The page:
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John Matthews Art

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About John Matthews Art

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  • Location
    St. Louis, MO.
  • Interests
    Family, dogs, aircraft (military and general aviation) and artwork, building models with my sons.

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  1. I wanted to create a profile illustration as a companion piece for my latest F-101B Voodoo artwork, "Heart of Texas," and here it is! This, and all of my other Voodoo artwork, is at my website. Its available now at my Fine Art America page!
  2. Here's a piece that I created titled "Chiefs." This 18x24 inch print features a formation of Republic F-105B Thunderchiefs assigned to the 335th Tactical Fighter Squadron ("The Chiefs") at Seymour Johnson AFB, North Carolina. The 335th TFS was tasked with evaluating the '105, and was the first USAF squadron to accept it for operational service. There weren't many planes better looking than an F-105 in a natural metal finish. From an aesthetic standpoint, it was a shame when they began dumping silver lacquer on them. But, they were never going to remain in bare metal anyway since
  3. Thank you very much Jeff. I was very happy when the EMVF commissioned my work to help raise money for 0438. I'm proud to have played a small part in getting her back to Meridian and restoring her. For those who haven't seen it, this is the print Jeff was talking about... This is a limited edition print that benefits the East Mississippi Veterans Foundation. The proceeds go toward restoring RF-4C Phantom 67-0438, which flew with the 153r
  4. I guess I'm still in a Voodoo mood. And with this one goes well with some Gene Autry music. "The stars at night... are big and bright...." Here's something I finished yesterday titled "Heart of Texas." This is a 36x12 inch piece featuring McDonnell F-101B Voodoos flown by the 111st Fighter Interceptor Squadron ("Ace in the Hole") at Ellington ANGB in Houston, Texas. I'll be following up with a 111st FIS voodoo profile as a companion piece. I'll post that once it's finished. This is now available through my website, or my Fine Art America page (see my signature, bel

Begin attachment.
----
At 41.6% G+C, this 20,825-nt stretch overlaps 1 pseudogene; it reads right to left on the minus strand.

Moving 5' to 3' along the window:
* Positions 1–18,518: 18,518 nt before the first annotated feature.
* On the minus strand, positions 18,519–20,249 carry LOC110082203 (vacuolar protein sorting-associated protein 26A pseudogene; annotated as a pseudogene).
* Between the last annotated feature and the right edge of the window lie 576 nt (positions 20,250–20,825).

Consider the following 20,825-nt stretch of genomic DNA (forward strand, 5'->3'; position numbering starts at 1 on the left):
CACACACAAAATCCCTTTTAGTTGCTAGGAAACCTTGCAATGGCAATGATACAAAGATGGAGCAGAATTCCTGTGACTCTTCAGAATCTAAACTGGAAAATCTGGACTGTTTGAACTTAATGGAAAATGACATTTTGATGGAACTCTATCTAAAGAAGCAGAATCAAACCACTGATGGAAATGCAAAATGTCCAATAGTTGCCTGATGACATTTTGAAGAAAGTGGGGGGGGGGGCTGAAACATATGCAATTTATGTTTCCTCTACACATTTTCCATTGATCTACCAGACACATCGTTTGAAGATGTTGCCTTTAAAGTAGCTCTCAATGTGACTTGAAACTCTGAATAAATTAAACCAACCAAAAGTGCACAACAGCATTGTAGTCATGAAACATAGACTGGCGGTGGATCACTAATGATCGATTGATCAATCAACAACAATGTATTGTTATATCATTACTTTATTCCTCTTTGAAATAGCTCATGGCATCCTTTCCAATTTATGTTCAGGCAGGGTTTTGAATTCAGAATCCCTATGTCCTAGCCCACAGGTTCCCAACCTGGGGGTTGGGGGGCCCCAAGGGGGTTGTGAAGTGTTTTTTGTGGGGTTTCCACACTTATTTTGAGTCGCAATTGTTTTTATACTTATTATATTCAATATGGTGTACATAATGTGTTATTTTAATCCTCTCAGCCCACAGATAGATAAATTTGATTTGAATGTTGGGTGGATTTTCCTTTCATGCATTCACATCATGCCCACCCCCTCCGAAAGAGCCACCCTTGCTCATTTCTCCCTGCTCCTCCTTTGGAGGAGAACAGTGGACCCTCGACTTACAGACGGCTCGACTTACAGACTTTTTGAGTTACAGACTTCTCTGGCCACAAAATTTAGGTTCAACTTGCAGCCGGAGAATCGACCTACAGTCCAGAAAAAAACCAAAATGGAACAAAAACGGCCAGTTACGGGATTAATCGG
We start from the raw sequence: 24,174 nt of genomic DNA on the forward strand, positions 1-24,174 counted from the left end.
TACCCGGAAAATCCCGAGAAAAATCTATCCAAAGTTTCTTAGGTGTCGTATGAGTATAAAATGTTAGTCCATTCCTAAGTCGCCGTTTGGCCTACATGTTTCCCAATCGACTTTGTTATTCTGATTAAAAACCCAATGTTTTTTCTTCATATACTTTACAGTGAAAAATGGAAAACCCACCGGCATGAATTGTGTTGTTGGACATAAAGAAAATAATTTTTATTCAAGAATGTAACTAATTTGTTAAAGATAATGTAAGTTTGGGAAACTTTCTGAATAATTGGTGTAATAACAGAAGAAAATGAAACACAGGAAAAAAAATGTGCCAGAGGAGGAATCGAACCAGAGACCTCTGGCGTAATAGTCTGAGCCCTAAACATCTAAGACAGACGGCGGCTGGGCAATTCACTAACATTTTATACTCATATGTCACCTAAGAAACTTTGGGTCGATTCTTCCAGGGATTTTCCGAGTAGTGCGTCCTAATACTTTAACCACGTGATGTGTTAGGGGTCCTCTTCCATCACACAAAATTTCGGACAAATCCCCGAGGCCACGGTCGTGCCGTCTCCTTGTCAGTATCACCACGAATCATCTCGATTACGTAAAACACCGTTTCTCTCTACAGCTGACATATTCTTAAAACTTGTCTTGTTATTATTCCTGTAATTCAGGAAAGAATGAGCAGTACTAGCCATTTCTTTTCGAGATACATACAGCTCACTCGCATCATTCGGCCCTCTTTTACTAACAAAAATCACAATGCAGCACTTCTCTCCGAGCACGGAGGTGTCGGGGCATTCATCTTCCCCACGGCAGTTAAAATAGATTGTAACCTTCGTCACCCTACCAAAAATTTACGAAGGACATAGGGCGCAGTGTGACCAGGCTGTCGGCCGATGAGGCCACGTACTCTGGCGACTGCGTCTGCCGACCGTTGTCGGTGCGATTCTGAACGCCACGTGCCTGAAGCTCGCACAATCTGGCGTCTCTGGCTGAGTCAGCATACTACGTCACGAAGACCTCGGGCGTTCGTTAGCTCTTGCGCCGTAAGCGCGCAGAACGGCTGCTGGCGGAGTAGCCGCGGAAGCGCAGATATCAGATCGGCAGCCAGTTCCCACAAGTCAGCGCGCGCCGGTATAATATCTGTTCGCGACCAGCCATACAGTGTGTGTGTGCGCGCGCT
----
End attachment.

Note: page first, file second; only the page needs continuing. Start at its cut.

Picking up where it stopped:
5. I love all the detail, which I'm sure was a lot of work. It's a wonderful piece!
  6. Thank you very much Gregg! I appreciate it. That sounds like a great show! Unfortunately I've never seen any flying "live," and I don't remember seeing any flying about when I was growing up around St. Louis. Lots of Phantoms though.
  7. Any fans of the Voodoo? They've always been of interest to me. The design began as a long-range escort fighter. But, once faster, higher-flying jet bombers came into service, the concept of the escort fighter became irrelevant. McDonnell redesigned the plane as a tactical fighter/bomber/reconnaissance aircraft and as a long-range interceptor. For its time, the word "Fast" really didn't begin to describe it. It set an absolute speed record in 1957 of 1,207.6 MPH during "Operation Firewall." During "Operation Sun Run," an RF-101C flew from Los Angeles to New York City and back
  8. Hello all. Hope you've all had a good weekend. I'm kind of a sunburned mess right now after an airshow yesterday. Apparently didn't put on enough sunscreen. Oh well... I'm going to have some fun videos and photos to upload for my blog this evening. I thought you all might be interested in seeing a piece that I finished in March called "The Scud Seeker." Since publishing this at my Fine Art America page I've received enthusiastic emails and comments from Crew Chiefs who worked on his bird. One of whom gave her the moniker, "The Iraqi Scud Hunter." I also created a 36x12 inch
  9. It's been a while since I posted here. A few months and one website ago. But I now have a new website, and I'd still enjoy sharing my artwork here for those interested. Reaching back into the dark recesses of my memory (ha!) I seem to recall that I was working on a B-52 3D model the last time I posted anything here. As you can see, I got that sorted... This is a piece that I titled "On The Grid," which recalls the "Operation Chrome Dome" missions. A pretty staggering endeavor keeping pairs of nuclear-armed B-52s airborne 24-7!
  10. It's "Outboard Engine Pod Day!" So the engine pods begin as an extrusion of polygons from the wing. Those are then shaped, and further extrusions are made, until a very basic shape is sculpted which resembles the actual engine pod. There's a lot going on in this process, most of it very unexciting. But, the end result is this generic engine pod. The first pods I'm going to make will be C/D model engines, like for the J-57-P-19. I can save it in that state and use that as a "base" engine housing for G model J57-P-43 housings, then modify it again for the
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